Forrest & District Community Profile
Many of the communities that populate The Otways are in the midst of transition and the hamlets of Barwon Downs, Forrest and Gerangamete are no exception.
Driving from Birregurra or Colac you pass through the verdant, gentle, undulating farm lands of Barwon Downs or Gerangamete with the treed hills of The Otway Ranges beckoning from the horizon. There is a real sense of entering through a gateway to the forest when you reach the town of…….Forrest.
The combined population of this area, according to the 2011 census is 600.
Since European settlement in the late 19th century to the present day, there have been many shifts and changes in the industry and lifestyle of the inhabitants of these hills and plains. Populations have come and gone as the towns swelled when work was plentiful, then diminished when it dried up due to changes in government policies and global economic demands. At one stage there were 150 students attending the Forrest Primary School!
In less than 150 years, the area has gone from the mainstays of agriculture and forestry to the emerging and growing economy of eco-tourism and related service industries.
Back in the day, central to the development of the timber industry was the extension of the railway to the town of Forrest, previously named Yaugher, which was opened in 1891, as a branch line from Birregurra. The railway serviced the townships of Deans Marsh, Maroon, Barwon Downs, Yaugher and Forrest. At Forrest numerous tramways ran off into the nearby bush. These lines were used to bring the freshly cut timber to the railhead, and the associated sawmills, of which there were four in Forrest.
The Victorian Labor Government established the 102,000 hectare Great Otway National Park in 2005. Logging was banned from the Otway Ranges in 2008 and 40,000 hectare Otways Forest Park was created. At the time, the timber industry employed seventy people.
There were many reasons that logging needed to cease in The Otways. About half of the Otway State Forest is the domestic water supply for over 250,000 people in South West Victoria, including the major regional cities of Geelong and Warrnambool. Scientific research had demonstrated that clearfell logging was reducing both the water yield and quality from the Otway water supply catchments.
One of the government’s strategies to replace the logging economy in The Otways with eco-tourism initiatives was to make funds available for the creation of dedicated mountain bike trails in the Yaugher area.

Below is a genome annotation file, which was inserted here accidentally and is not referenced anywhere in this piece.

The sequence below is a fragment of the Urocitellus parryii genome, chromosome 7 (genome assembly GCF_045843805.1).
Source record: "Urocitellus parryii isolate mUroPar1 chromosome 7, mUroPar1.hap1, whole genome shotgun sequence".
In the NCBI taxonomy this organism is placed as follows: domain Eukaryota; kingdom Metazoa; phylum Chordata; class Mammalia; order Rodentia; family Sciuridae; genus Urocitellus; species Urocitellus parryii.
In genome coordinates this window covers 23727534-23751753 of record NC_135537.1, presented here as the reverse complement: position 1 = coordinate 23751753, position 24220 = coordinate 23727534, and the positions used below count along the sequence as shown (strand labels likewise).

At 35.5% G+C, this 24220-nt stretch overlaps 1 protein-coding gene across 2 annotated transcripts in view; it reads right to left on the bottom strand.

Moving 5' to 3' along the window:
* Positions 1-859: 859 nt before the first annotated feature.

With over 60 kilometres of sign posted as “single track”, Forrest is now seen as one of Australia’s best mountain biking destinations.
There are now three cafes to complement the pub and micro- brewery and there is a definite ‘buzz’ about the place. People are moving to the township and smaller holdings on the outskirts, looking for respite from the hurly-burly of the city. The challenge is to be able to create a regular income while living in a rural, and sometimes remote, area. Many people commute to Geelong, and even Melbourne, spending part of their weeks in both places. With the advent of the world wide web and improved internet services, and yes it could be better (where’s our National Broadband Network?), some people have the option of working from home. “Necessity is the mother of invention” and residents are having to think creatively in order to make their life in The Otways comfortable and sustainable over the longer term.
The West Barwon Dam, also known as the Barwon Resevoir, is the result of the damming of the west branch of the Barwon River and is the main water supply for Geelong. It is also a great spot for walks, picnics and fishing.
The Forrest Football Club was established in 1891, and is still going strong to this day, competing in the Colac & District Football League.
Forrest is now also home to the following annual Mountain Bike Events:
Forrest Festival – 2 day multi stage event
Otway Odyssey – 100k event
Forrest 6 Hour – 6 Hour event by teams and individuals
The Forrest Art Group has been going strong since the first art course started in 2008 and operates form the Forrest Public Hall every Friday. The group is hopeful of one day establishing a permanent gallery and studio space in the town, which would be operated on a cooperative basis by the local artists who are growing in number every year as accommodation in this part of The Otways is still affordable.